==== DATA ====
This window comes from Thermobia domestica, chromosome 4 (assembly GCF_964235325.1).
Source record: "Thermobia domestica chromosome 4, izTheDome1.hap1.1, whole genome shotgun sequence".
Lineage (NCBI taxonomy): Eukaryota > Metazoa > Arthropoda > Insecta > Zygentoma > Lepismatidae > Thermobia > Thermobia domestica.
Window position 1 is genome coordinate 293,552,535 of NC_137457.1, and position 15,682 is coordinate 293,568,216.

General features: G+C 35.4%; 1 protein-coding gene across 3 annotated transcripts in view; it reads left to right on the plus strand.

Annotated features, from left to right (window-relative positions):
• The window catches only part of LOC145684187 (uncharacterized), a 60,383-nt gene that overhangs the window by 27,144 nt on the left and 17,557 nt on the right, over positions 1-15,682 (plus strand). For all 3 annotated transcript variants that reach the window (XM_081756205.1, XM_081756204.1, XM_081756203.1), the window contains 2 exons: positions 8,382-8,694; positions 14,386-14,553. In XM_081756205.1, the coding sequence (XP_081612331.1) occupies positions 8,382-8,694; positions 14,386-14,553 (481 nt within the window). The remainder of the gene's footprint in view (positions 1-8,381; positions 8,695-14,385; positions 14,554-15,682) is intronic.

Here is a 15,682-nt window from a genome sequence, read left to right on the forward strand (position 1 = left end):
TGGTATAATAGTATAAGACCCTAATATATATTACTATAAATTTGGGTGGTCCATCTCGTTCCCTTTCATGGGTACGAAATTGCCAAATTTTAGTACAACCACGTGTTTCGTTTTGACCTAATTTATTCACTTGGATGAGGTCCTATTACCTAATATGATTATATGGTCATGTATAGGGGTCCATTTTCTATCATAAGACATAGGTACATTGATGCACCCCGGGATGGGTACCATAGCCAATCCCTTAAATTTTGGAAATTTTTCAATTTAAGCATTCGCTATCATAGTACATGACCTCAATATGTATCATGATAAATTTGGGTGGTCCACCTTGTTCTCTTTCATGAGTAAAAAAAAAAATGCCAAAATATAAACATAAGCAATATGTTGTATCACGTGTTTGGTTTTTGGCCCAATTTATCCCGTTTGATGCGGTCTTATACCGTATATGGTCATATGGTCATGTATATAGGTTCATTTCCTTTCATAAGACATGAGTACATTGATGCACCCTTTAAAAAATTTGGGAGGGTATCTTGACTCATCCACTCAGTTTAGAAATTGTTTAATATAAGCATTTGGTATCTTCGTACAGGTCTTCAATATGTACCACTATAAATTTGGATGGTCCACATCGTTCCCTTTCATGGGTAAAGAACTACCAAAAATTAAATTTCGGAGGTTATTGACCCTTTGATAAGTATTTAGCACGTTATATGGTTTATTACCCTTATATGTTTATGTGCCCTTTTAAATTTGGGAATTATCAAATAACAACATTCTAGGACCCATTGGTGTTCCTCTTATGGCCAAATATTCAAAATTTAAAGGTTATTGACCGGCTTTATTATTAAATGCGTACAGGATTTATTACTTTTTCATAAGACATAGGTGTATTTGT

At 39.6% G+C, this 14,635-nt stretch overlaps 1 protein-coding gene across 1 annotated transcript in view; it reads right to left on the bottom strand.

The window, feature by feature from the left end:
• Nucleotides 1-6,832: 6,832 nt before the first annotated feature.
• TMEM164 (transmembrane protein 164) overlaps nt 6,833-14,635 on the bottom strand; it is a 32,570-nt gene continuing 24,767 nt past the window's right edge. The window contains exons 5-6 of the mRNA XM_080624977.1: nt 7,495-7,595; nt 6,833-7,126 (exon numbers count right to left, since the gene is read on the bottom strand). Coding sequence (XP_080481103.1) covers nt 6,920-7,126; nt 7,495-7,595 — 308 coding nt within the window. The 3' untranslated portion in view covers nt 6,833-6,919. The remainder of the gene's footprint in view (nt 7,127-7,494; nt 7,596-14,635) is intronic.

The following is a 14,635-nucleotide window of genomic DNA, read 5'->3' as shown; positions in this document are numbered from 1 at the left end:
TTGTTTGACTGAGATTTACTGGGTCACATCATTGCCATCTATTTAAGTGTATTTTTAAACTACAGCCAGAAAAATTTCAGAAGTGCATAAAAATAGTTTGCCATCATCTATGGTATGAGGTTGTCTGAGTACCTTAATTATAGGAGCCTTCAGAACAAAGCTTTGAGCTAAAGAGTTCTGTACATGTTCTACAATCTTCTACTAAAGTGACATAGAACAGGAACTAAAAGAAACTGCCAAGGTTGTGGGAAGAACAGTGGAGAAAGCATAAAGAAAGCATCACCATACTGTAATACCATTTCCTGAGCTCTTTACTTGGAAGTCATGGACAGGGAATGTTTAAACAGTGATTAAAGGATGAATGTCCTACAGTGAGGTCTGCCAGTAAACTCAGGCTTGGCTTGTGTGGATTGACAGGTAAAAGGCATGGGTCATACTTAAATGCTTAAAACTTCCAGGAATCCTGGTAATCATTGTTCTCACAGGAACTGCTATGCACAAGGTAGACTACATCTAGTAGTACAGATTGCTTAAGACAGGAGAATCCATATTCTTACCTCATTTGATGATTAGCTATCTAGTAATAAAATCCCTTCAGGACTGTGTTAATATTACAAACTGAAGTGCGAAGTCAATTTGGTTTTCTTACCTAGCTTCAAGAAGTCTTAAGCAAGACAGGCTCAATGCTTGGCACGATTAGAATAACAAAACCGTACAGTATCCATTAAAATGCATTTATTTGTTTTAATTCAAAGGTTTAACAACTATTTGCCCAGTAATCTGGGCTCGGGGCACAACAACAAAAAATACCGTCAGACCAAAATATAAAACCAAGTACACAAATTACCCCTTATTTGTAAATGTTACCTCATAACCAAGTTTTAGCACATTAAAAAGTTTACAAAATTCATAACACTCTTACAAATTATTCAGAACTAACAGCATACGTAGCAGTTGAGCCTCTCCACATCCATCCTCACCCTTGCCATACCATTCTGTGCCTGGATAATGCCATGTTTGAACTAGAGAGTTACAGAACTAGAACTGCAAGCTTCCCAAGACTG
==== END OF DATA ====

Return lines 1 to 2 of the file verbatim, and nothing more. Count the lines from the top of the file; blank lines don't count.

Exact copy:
This window comes from Thermobia domestica, chromosome 4 (assembly GCF_964235325.1).
Source record: "Thermobia domestica chromosome 4, izTheDome1.hap1.1, whole genome shotgun sequence".